When someone is hurting so much from drug use, poverty, and discomfort that they’re willing to steal, let’s give them a hand rather than tossing them to the curb. If they do it repeatedly, let’s figure out a better way to help them. If they seem incapable of stopping, we can revisit this argument. My guess is that those initial steps will greatly reduce the frequency of crime in general. “Bad people” will forever exist in the world, evil will stick around, no doubt, but we can’t live our lives in constant fear of it, jailing anyone who seems to cross paths with it.

Anyway, that’s my opinion.

Drug use isn’t the problem – Addiction and the question of legalization or decriminalization

I don’t keep it a secret that I used to have a very serious drug problem. If you haven’t read it by now, my drug use started early on along with a whole bunch of high-school friends. They smoked weed, I wanted to fit in, and the rest is history.

But guess what? Most of them turned out fine.

Drug use versus addiction

Only about 3 of us ended up screwing up a major part of our lives because of our drug use. One friend died 8 years later from AIDS after finding out way too late about an HIV infection he got from shooting up heroin. Another dropped out of college and never made it back. I developed a massive habit that only grew bigger when I shifted from simply using drugs to selling them. Then I got arrested, served a year in jail and went to rehab. That sucked.

The thing is that I don’t think drugs were the source of our problem.

I’m pretty sure I’m going to get my own genetic code sequenced some time in the near future in order to certify this, but I think we all had way too much of the impulsive, rush-seeking in us to allow the rules of society to keep us down. If it wasn’t for the drugs, something else would have probably gotten us sooner or later. I know that, to date, my own love for speed (as in miles per hour) and motorcycles already got me in 3 pretty serious accidents.

What I know now is that once you start using drugs on a regular basis the issue of how you got there no longer matters. Your brain controls your behavior and when drugs control your brain, you’re out of luck without help.

Is the answer legalization or decriminalization?

I think legalization is a mistake. Making a drug legal gives the impression that the state sanctions its use. Heroin, cocaine, crystal meth, ecstasy, and yes, even marijuana cause problems for people. I think that sending any other message is dangerous.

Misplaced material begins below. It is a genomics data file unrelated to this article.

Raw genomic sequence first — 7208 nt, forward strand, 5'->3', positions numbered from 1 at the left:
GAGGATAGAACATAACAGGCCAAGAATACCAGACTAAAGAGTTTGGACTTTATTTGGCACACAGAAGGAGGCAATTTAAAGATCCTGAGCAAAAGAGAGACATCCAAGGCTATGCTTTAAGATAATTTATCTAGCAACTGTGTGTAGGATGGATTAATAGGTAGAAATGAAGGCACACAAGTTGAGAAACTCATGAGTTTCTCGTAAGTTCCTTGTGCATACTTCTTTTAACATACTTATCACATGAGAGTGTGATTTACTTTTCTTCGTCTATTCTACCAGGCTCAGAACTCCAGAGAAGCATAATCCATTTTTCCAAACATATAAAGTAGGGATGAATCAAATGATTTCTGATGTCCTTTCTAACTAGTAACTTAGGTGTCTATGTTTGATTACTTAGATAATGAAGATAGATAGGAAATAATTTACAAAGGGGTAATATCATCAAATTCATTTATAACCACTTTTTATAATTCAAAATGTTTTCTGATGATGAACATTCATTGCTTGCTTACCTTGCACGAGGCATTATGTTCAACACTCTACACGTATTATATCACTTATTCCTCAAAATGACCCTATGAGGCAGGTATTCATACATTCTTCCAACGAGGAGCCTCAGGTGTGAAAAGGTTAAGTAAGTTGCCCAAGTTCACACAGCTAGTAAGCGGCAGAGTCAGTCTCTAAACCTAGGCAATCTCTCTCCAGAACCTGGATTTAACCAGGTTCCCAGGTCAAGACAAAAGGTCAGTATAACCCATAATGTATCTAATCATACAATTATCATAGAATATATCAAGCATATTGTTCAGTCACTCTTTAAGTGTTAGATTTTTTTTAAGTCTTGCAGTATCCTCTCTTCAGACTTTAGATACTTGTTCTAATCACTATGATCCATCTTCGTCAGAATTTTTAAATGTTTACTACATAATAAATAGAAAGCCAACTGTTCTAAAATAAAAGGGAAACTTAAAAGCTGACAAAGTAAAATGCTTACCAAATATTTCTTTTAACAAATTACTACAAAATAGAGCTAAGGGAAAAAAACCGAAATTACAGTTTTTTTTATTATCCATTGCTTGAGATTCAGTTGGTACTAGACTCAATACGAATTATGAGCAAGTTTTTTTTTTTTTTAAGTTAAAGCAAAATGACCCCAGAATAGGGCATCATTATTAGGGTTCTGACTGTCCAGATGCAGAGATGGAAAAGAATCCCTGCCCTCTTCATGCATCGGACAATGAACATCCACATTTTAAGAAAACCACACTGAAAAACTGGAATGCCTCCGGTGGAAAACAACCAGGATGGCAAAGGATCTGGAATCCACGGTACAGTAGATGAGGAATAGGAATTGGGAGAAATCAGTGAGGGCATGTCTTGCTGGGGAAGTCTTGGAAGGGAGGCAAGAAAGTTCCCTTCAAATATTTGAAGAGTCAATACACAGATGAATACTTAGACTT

It’s not a coincidence that most people with substance abuse problems in this country (about 15 million) are pure alcoholics. Want a guess at the second biggest group? The marijuana dependent group is about 5 million strong. The rest of the drugs pick up only a few millions in total. Any move towards the legalization of any new drugs will most likely increase their use and therefore the number of addicts.

Still, decriminalization could be the answer. I’ve been meaning to write a post about Portugal’s decriminalized system for a while and haven’t gotten around to it. The bottom line? People found with illegal drugs are given a ticket and sent before a committee. The more visits one has in front of the committee the more forceful the push towards treatment. Still, unless a drug user commits another crime aside from the  possession of drugs they aren’t sent to jail.

As it stand right now, 30%-40% of our prisoners are in for simple drug offenses. That means not only billions in wasted incarceration costs every year, but also billions and billions more useless dollars thrown away at future sentences, court costs, and more (health care, probation and on and on). As it stands now recidivism rates, especially within the addict population are at 70% or higher! Unless these people get treatment, they will go back to jail! It’s that simple. Really.

So what should we do?

Many people aren’t going to like my view point. Those of us in the addiction field are supposed to scream as loudly as possible that drug are bad and that their eradication should be a major goal of our system. I disagree. Sue me.

I think we need to put the money we’re putting into jailing drug addicts into treatment. Even if it saves no money in the present (it will) we’ll be seeing huge savings over time as less of these people go to jail, more of them earn wages and pay taxes, and less of them make wasteful use of other resources like emergency rooms and social services.

And guess what? It will make our society better. We’ll start taking care of our citizens instead of locking them up. We’ll be showing Americans that we believe they can overcome rather than telling them we’d rather see them rot in jail than help them. We’ll be cutting down the number of single parent households and along with them god only knows how many more seemingly endless problems.

That’s my story, an I’m sticking to it.